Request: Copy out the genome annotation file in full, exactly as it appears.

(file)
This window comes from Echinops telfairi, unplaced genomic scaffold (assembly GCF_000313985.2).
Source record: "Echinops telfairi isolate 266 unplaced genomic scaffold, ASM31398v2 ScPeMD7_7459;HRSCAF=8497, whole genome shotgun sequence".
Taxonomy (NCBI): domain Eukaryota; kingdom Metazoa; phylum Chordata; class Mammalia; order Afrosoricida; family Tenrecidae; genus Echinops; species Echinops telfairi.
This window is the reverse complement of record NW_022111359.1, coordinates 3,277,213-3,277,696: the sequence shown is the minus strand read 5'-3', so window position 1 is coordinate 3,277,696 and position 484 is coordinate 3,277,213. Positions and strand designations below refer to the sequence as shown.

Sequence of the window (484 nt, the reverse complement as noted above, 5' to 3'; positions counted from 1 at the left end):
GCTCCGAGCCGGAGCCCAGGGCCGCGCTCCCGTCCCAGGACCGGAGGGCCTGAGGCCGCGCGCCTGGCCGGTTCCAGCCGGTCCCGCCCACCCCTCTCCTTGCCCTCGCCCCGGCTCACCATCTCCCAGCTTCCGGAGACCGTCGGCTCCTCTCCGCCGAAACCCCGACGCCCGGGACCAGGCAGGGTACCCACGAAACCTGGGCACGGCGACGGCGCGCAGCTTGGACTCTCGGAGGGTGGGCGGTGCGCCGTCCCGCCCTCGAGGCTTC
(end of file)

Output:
This window comes from Echinops telfairi, unplaced genomic scaffold (assembly GCF_000313985.2).
Source record: "Echinops telfairi isolate 266 unplaced genomic scaffold, ASM31398v2 ScPeMD7_7459;HRSCAF=8497, whole genome shotgun sequence".
Taxonomy (NCBI): domain Eukaryota; kingdom Metazoa; phylum Chordata; class Mammalia; order Afrosoricida; family Tenrecidae; genus Echinops; species Echinops telfairi.
This window is the reverse complement of record NW_022111359.1, coordinates 3,277,213-3,277,696: the sequence shown is the minus strand read 5'-3', so window position 1 is coordinate 3,277,696 and position 484 is coordinate 3,277,213. Positions and strand designations below refer to the sequence as shown.

Sequence of the window (484 nt, the reverse complement as noted above, 5' to 3'; positions counted from 1 at the left end):
GCTCCGAGCCGGAGCCCAGGGCCGCGCTCCCGTCCCAGGACCGGAGGGCCTGAGGCCGCGCGCCTGGCCGGTTCCAGCCGGTCCCGCCCACCCCTCTCCTTGCCCTCGCCCCGGCTCACCATCTCCCAGCTTCCGGAGACCGTCGGCTCCTCTCCGCCGAAACCCCGACGCCCGGGACCAGGCAGGGTACCCACGAAACCTGGGCACGGCGACGGCGCGCAGCTTGGACTCTCGGAGGGTGGGCGGTGCGCCGTCCCGCCCTCGAGGCTTC